Blondel's thesis defense was arduous. Some on his examination committee questioned its integrally philosophical character. Nevertheless, it was approved. For the sale edition, Blondel amplified Part Five in which he argued that only an option for specifically Christian revelation fulfills human action and he added a final chapter to correct the impression "that metaphysics had been left out of his phenomenology." (601) Initially denied a university professorship, he explained the properly philosophical character of his method in his 1896 "Letter on the Exigencies of Contemporary Thought in Matters of Apologetics and on the Method of Philosophy in the Study of the Religious Problem," [henceforth, "Letter"] in which his strong endorsement of the method of immanence, though not the doctrine of immanence (i.e., modern philosophy's rationalist pretension to self-sufficiency), succeeded in winning over many of his rationalist critics. Soon after, Blondel was named professor of philosophy at the University of Aix-en-Provence, about thirty miles north of Marseilles, with the additional responsibility of supervising philosophical education for the entire region. The "philosopher of Aix" remained there until his death in 1949.

Blondel's concrete philosophy of action argued for the necessary hypothesis of the supernatural over against any rationalist and immanentist claims to self-sufficiency. He repeatedly insisted that philosophy cannot trespass beyond this liminal claim, for any supernatural completion of the congenital unrest of the human spirit can only be received as pure gift; human reason is incapable of either determining its existence or of specifying its contents. Rebutting the view of a putative "natural" fulfillment to which a supernatural fulfillment, divinely revealed, is added on, Blondel defended a unitary human destiny in the concrete historical order in which human beings find themselves, a condition that he came to refer to as the "transnatural" state. Blondel repeatedly insisted that there is an essential heterogeneity, with real continuity, between the natural and supernatural orders. By re-construing the relationship between immanence and the Transcendent, without giving in to the rationalism and immanentism of modern philosophy, he sought to show "how philosophy could progress in its union with Catholic faith." (338) To his chagrin, dating from the publication of the "Letter," in which Blondel charged that the method of scholastic apologetics was philosophically sterile, his most persistent critics were certain Catholic scholastics. In response to Blondel's critique of a "static" system which "superimposes" the supernatural order on the natural order and which ignores the genuine requirements of the modern "subject," he was accused of confusing the natural and supernatural orders and wrongly impugning the value of the concept. These early controversies typify the two fronts on which Blondel was to defend his philosophy of the supernatural throughout his career, namely, against various forms of rationalism, on the one hand, and against supernatural extrinsicism, on the other.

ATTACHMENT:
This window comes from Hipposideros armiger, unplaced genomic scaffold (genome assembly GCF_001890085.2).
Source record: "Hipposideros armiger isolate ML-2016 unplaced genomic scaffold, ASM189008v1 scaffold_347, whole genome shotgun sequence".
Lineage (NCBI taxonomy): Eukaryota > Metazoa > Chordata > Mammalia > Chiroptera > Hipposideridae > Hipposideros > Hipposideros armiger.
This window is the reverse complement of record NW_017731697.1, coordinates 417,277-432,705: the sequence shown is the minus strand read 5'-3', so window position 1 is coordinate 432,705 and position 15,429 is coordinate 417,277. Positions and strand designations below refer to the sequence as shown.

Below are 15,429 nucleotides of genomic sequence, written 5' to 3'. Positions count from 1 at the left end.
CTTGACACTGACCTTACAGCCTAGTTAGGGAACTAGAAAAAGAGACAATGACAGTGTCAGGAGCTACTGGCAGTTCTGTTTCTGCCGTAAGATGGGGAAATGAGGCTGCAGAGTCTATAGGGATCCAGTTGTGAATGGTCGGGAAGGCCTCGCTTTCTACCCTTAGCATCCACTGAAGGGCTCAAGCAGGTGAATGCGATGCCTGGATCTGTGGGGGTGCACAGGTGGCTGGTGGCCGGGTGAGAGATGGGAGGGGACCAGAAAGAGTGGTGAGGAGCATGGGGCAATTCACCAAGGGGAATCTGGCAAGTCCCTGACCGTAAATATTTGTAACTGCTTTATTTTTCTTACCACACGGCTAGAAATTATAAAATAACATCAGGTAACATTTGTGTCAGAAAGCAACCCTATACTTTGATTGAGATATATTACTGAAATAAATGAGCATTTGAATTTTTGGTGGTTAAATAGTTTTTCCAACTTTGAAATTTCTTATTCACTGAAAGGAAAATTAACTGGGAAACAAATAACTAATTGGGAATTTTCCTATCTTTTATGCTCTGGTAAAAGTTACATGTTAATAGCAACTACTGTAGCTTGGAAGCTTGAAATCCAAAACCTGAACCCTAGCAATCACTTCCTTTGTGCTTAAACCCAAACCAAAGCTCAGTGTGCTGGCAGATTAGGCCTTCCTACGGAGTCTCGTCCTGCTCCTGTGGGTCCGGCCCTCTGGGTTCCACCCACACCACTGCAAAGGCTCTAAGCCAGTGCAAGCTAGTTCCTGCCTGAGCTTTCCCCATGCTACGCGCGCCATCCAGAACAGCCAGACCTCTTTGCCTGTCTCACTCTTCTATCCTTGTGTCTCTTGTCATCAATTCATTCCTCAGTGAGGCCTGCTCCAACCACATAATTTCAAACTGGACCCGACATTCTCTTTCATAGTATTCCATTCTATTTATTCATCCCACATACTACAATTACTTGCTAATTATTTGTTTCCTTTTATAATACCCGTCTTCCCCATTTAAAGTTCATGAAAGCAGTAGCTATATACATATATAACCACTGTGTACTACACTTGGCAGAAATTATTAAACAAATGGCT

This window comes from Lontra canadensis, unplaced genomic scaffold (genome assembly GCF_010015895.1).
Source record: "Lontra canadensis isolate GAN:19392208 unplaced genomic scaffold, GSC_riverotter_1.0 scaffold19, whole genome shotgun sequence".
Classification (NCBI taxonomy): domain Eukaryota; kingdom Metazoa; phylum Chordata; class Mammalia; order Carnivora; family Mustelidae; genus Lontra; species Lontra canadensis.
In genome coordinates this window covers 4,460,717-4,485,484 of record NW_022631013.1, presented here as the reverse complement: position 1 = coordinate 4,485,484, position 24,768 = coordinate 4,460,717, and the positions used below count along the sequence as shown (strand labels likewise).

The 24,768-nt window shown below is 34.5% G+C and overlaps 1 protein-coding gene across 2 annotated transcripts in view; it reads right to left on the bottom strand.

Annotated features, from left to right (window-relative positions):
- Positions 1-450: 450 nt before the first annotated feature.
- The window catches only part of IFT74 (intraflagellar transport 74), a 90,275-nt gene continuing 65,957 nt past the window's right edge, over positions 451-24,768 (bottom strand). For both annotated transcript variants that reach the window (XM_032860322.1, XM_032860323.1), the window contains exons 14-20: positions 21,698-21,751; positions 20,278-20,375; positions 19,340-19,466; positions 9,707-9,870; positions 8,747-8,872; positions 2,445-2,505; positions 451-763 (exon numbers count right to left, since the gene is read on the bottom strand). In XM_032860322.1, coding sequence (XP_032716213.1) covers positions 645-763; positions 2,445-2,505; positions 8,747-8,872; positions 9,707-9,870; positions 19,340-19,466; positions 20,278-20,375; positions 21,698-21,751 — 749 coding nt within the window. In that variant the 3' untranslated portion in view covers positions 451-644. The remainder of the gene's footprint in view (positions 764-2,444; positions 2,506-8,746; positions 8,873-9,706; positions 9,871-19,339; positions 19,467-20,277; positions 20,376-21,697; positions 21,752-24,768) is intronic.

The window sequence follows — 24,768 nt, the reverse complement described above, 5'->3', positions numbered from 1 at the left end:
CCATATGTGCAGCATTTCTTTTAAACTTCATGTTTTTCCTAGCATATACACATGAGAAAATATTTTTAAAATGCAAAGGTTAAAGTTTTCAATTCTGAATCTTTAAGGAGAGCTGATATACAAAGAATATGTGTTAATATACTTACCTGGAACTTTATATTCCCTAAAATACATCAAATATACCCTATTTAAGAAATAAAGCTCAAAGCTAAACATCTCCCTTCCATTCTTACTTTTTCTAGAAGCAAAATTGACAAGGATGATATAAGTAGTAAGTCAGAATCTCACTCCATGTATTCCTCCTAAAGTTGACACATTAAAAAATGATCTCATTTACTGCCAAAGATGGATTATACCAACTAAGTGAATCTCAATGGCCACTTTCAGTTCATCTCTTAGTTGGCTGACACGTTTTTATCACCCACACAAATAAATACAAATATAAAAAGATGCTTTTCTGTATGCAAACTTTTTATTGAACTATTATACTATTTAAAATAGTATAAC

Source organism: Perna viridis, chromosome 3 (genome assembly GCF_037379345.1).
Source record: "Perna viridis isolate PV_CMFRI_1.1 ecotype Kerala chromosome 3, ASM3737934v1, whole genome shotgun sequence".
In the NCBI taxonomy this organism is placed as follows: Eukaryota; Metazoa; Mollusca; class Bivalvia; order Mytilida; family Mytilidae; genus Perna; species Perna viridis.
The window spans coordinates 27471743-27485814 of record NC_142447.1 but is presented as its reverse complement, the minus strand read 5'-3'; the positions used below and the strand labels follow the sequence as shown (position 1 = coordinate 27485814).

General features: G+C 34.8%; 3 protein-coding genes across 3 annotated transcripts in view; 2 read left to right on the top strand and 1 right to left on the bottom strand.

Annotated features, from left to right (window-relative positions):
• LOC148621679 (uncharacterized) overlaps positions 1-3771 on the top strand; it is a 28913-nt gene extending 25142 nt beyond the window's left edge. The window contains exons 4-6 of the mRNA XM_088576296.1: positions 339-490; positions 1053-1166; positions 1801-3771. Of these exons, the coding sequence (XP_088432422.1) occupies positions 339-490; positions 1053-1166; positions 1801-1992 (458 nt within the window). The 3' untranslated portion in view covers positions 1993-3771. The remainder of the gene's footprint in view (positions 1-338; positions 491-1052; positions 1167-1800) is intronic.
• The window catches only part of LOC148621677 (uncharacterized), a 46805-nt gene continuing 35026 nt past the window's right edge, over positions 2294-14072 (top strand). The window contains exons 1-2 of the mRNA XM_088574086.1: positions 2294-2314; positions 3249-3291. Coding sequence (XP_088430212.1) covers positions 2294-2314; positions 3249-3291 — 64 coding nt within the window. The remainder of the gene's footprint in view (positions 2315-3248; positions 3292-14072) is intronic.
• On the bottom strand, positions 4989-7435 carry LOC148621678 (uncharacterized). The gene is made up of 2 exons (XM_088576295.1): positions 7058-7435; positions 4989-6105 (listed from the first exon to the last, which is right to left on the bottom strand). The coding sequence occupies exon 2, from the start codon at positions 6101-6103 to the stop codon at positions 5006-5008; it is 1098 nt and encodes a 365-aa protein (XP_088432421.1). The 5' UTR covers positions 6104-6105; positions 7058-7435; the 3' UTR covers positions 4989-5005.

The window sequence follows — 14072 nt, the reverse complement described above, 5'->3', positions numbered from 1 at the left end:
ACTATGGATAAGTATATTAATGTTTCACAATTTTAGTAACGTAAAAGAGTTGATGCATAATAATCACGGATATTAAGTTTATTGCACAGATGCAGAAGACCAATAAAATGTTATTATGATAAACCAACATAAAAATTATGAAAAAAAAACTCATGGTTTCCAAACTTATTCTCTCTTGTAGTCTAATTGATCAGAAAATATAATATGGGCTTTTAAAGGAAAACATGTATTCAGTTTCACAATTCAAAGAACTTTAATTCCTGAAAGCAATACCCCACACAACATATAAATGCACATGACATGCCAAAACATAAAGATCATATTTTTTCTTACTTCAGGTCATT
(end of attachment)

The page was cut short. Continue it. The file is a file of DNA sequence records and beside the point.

Blondel revisited the gravamen of the relationship between the natural and supernatural orders in various essays provoked by "mixed" questions (e.g., his articles entitled "History and Dogma" that responded to Loisy's historicism and his "Testis" series that defended the social Catholics). This sidetracked Blondel from completing a major work on apologetics until late in life. During the pontificate of Pius X, he was sorely grieved by the Modernist crisis. While none of his works were condemned, his apologetics of immanence was targeted by the anti-modernist encyclical Pascendi (1907). While Blondel agreed with the Church's condemnation of what he termed "efferent" immanentism, it did so from the vantage point of a one-sided extrinsicist "afference" that Blondel dubbed "monophorism" in his "Testis" series (1909-10). He argued for a "double afference" that recognizes both the "external fact" of the revealed Supernatural and the "internal fact" of hidden grace at work in the depths of the human spirit. He also incisively criticized the "monophorist" alliance between Catholics and the politico-cultural movement of Action Française. Hans Urs von Balthasar called the "Testis" articles the best analysis of the integralist mentality.